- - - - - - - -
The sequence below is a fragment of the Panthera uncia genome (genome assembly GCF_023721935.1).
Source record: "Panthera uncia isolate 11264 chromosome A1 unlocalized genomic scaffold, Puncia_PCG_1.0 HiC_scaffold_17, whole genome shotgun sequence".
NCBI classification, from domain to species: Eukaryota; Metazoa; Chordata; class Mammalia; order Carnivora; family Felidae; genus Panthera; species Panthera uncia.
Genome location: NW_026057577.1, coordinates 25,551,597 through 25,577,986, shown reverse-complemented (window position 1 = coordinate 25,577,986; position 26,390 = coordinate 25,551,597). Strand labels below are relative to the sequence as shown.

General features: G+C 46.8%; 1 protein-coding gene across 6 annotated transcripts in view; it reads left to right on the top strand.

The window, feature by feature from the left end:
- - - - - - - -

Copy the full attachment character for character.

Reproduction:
The sequence below is a fragment of the Panthera uncia genome (genome assembly GCF_023721935.1).
Source record: "Panthera uncia isolate 11264 chromosome A1 unlocalized genomic scaffold, Puncia_PCG_1.0 HiC_scaffold_17, whole genome shotgun sequence".
NCBI classification, from domain to species: Eukaryota; Metazoa; Chordata; class Mammalia; order Carnivora; family Felidae; genus Panthera; species Panthera uncia.
Genome location: NW_026057577.1, coordinates 25,551,597 through 25,577,986, shown reverse-complemented (window position 1 = coordinate 25,577,986; position 26,390 = coordinate 25,551,597). Strand labels below are relative to the sequence as shown.

General features: G+C 46.8%; 1 protein-coding gene across 6 annotated transcripts in view; it reads left to right on the top strand.

The window, feature by feature from the left end: